- You will also have to ask a prominent member of your community to "nominate" you through a Nomination Form.
- All applications are screened by a special committee of teachers and Environment Yukon employees.
- Selection is based on a Statement of Interest and the content of the Nomination Form.
Before final confirmation of acceptance into the Action Team, applicants will have to submit a medical form. This is to ensure that Team leaders are aware of any medical concerns that may affect the program activities.
CAT Application Form 404 KB
- Any Yukon student going into Grade 7-10 in September 2016 (i.e. in Grade 6-9 this spring) may apply.
- You also have to be willing and physically capable of doing strenuous outdoor activity.
- Adventure: Since Team activities will be all outdoors, you'll be learning how to camp safely and comfortably. You'll also learn and use outdoor skills like canoeing, leave no trace hiking, bear awareness, and firearms safety. Each Team will do a wilderness trip in a remote area of the Yukon.
- Through fun, hands-on activities, you may be learning about: ecology, wildlife management, plants and animals, mining, agriculture, forestry, hunting, fishing, trapping and First Nations views of the environment.
- Conservation Work: Each team may take on a service project such as assisting biologists with field work, doing cleanup or helping a farmer.
- There are two levels and program lengths for the CAT program.
- Each team has 10 participants (with a balance of boys and girls) and three
- Cheechako I (going into Grade 7-8) June 22 - 29
- Cheechako II (going into Grade 7-8) July 12 -19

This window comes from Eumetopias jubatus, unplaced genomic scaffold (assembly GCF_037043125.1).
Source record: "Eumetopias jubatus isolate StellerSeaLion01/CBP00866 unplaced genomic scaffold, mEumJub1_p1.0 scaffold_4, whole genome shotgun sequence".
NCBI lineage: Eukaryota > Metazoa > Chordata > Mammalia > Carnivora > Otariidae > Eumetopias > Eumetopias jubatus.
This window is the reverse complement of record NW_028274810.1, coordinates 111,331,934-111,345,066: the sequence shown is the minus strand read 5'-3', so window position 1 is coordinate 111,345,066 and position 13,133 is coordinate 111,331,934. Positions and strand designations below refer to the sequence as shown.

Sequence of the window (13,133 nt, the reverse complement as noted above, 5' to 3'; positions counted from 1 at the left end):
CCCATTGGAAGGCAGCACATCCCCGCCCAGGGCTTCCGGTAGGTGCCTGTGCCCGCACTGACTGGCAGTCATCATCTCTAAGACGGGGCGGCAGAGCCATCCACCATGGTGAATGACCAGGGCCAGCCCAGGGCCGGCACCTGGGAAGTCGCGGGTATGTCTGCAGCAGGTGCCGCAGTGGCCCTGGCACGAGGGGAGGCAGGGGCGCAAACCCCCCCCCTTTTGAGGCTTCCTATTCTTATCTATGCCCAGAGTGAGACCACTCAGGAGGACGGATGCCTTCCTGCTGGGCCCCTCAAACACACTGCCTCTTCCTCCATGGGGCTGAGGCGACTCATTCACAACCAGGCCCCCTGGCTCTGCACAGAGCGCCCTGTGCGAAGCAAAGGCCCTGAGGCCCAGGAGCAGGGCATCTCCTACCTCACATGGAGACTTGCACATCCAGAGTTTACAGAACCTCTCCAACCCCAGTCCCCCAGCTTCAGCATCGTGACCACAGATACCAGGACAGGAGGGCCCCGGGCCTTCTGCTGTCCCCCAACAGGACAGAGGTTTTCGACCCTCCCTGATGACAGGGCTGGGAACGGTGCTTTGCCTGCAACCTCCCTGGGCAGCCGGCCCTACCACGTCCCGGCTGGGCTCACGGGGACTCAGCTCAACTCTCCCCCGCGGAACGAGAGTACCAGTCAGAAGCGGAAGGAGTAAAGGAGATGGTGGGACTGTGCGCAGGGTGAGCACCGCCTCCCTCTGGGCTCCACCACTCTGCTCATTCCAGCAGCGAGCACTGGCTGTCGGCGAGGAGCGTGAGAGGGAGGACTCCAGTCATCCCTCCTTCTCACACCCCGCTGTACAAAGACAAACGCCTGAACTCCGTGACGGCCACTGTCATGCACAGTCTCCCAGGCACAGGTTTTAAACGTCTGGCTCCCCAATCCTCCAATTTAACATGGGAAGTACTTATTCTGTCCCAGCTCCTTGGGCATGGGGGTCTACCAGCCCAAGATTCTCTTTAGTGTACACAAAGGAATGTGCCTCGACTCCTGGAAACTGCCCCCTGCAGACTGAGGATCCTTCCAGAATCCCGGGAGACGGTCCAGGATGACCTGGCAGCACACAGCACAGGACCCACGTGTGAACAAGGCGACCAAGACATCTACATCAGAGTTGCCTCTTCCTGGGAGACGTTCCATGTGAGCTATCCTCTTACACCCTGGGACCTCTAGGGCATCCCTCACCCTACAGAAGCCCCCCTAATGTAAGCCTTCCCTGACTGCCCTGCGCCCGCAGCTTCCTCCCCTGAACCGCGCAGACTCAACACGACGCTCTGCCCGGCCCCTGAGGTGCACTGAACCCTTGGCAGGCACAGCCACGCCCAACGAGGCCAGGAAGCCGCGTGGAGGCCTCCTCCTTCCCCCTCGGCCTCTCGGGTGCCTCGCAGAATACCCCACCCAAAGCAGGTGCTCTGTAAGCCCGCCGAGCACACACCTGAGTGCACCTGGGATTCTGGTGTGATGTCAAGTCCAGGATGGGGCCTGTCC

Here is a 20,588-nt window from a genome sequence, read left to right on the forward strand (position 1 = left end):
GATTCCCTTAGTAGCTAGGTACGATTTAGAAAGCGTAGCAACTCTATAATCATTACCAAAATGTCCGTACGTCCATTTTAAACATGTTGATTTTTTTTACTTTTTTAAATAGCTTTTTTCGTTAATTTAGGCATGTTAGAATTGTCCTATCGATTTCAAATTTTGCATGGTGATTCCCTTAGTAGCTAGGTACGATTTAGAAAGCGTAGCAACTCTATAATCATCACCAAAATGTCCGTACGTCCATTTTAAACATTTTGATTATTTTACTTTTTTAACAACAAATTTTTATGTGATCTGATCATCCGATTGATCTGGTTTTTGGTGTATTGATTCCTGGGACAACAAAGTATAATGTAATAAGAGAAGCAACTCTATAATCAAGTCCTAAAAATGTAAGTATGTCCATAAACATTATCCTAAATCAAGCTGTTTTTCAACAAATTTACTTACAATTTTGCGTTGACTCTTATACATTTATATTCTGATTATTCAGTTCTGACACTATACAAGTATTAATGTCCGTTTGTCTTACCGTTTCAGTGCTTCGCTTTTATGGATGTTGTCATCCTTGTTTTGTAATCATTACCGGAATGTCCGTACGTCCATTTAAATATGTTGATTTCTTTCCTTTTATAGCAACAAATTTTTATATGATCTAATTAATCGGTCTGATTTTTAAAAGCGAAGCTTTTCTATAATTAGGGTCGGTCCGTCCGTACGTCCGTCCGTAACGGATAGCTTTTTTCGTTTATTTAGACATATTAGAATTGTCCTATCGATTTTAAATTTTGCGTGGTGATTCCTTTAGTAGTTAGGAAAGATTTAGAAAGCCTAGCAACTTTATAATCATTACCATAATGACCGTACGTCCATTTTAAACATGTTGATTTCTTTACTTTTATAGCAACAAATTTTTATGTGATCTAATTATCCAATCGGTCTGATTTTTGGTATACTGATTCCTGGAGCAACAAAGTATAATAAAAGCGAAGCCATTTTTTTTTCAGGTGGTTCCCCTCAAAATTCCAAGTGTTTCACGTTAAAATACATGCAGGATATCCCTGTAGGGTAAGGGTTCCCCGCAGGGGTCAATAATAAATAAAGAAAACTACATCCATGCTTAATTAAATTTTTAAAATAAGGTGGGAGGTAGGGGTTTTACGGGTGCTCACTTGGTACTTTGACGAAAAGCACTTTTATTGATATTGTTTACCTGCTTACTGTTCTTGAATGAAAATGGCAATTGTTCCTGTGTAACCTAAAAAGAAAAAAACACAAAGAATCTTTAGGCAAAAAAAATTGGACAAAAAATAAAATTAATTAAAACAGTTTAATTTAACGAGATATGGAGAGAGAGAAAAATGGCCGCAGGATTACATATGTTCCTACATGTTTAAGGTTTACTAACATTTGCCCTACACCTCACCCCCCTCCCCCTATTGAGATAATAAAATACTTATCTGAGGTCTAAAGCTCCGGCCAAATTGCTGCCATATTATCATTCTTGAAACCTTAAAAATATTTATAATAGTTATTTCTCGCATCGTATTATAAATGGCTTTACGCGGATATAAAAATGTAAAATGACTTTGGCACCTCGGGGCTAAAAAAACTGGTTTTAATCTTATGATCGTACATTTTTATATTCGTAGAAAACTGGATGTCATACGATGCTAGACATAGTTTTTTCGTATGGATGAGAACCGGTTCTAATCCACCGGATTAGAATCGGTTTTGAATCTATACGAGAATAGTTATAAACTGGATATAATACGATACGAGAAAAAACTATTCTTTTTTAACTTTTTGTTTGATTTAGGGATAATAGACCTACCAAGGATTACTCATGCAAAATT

- Sourdough (going into Grade 9-10) August 3 - August 12
- Participants are required to pay a fee to help cover expenses.
- The cost is $100 for Cheechako camps and $150 for the Sourdough session.
- If you and your parents are unable to pay this amount, subsidies may be available. Call for more information.
- We supply tents.
- Rain coats, rain pants, backpacks and other equipment can be supplied if you don't have your own.
- All you'll need is warm, durable clothes, a few personal items,
and some sturdy footwear. (We'll send you a list.)
- Of course.
- All eligible Yukon youth are encouraged to apply, from Old Crow to Watson Lake.
- In fact, some spaces on the Team are reserved for students outside Whitehorse.
- Sessions usually start in Whitehorse. Depending on our trip route, we may be able to pick you up along the way, or if the cost to get you to Whitehorse is especially high (e.g. Old Crow) we may be able to help cover your travel costs.
- Each Team has one experienced leader and two summer student assistant instructors.
- They have considerable outdoor experience and are fully certified in first aid and emergency rescue techniques.
- Instructors are chosen for their ability to lead a safe, fun and educational adventure program.
- Guest resource people are also on hand from time-to-time to give instruction in their field of expertise.
Government of Yukon
Box 2703 (V-18)